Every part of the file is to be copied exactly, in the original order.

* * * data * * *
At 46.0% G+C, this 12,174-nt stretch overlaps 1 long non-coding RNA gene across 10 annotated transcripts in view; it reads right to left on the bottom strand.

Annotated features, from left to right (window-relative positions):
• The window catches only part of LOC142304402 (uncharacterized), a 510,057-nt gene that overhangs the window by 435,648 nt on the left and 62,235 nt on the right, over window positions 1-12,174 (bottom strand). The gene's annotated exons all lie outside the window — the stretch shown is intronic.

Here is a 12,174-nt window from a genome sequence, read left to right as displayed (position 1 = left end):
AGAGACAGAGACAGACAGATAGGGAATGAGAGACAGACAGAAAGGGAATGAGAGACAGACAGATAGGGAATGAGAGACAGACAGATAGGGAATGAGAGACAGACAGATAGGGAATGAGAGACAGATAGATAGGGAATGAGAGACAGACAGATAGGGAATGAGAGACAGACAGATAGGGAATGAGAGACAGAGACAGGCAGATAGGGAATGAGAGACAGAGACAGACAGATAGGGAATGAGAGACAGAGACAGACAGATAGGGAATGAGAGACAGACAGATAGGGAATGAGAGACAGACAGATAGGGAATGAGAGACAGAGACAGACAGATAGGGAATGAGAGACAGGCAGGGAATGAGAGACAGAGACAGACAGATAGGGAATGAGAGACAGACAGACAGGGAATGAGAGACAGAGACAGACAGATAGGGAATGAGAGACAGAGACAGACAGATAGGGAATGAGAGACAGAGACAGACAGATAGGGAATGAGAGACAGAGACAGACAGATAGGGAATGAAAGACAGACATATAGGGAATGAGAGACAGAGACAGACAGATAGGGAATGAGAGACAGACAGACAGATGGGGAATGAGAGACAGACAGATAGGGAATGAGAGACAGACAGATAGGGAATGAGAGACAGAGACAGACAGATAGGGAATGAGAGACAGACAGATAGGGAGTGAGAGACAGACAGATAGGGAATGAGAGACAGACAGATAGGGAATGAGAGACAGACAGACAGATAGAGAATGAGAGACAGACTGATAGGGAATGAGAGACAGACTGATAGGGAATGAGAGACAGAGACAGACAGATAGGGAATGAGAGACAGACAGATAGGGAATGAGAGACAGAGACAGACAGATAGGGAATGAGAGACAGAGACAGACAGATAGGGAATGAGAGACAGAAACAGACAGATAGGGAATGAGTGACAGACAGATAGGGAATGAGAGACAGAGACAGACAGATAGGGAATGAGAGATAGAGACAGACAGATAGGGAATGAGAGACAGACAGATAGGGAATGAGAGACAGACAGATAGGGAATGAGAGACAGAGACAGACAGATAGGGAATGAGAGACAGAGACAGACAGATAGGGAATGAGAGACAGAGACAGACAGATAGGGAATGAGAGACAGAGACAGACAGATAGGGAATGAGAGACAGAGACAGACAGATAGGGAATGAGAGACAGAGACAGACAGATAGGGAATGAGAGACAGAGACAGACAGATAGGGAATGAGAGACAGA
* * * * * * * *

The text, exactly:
At 46.0% G+C, this 12,174-nt stretch overlaps 1 long non-coding RNA gene across 10 annotated transcripts in view; it reads right to left on the bottom strand.

Annotated features, from left to right (window-relative positions):
• The window catches only part of LOC142304402 (uncharacterized), a 510,057-nt gene that overhangs the window by 435,648 nt on the left and 62,235 nt on the right, over window positions 1-12,174 (bottom strand). The gene's annotated exons all lie outside the window — the stretch shown is intronic.

Here is a 12,174-nt window from a genome sequence, read left to right as displayed (position 1 = left end):
AGAGACAGAGACAGACAGATAGGGAATGAGAGACAGACAGAAAGGGAATGAGAGACAGACAGATAGGGAATGAGAGACAGACAGATAGGGAATGAGAGACAGACAGATAGGGAATGAGAGACAGATAGATAGGGAATGAGAGACAGACAGATAGGGAATGAGAGACAGACAGATAGGGAATGAGAGACAGAGACAGGCAGATAGGGAATGAGAGACAGAGACAGACAGATAGGGAATGAGAGACAGAGACAGACAGATAGGGAATGAGAGACAGACAGATAGGGAATGAGAGACAGACAGATAGGGAATGAGAGACAGAGACAGACAGATAGGGAATGAGAGACAGGCAGGGAATGAGAGACAGAGACAGACAGATAGGGAATGAGAGACAGACAGACAGGGAATGAGAGACAGAGACAGACAGATAGGGAATGAGAGACAGAGACAGACAGATAGGGAATGAGAGACAGAGACAGACAGATAGGGAATGAGAGACAGAGACAGACAGATAGGGAATGAAAGACAGACATATAGGGAATGAGAGACAGAGACAGACAGATAGGGAATGAGAGACAGACAGACAGATGGGGAATGAGAGACAGACAGATAGGGAATGAGAGACAGACAGATAGGGAATGAGAGACAGAGACAGACAGATAGGGAATGAGAGACAGACAGATAGGGAGTGAGAGACAGACAGATAGGGAATGAGAGACAGACAGATAGGGAATGAGAGACAGACAGACAGATAGAGAATGAGAGACAGACTGATAGGGAATGAGAGACAGACTGATAGGGAATGAGAGACAGAGACAGACAGATAGGGAATGAGAGACAGACAGATAGGGAATGAGAGACAGAGACAGACAGATAGGGAATGAGAGACAGAGACAGACAGATAGGGAATGAGAGACAGAAACAGACAGATAGGGAATGAGTGACAGACAGATAGGGAATGAGAGACAGAGACAGACAGATAGGGAATGAGAGATAGAGACAGACAGATAGGGAATGAGAGACAGACAGATAGGGAATGAGAGACAGACAGATAGGGAATGAGAGACAGAGACAGACAGATAGGGAATGAGAGACAGAGACAGACAGATAGGGAATGAGAGACAGAGACAGACAGATAGGGAATGAGAGACAGAGACAGACAGATAGGGAATGAGAGACAGAGACAGACAGATAGGGAATGAGAGACAGAGACAGACAGATAGGGAATGAGAGACAGAGACAGACAGATAGGGAATGAGAGACAGA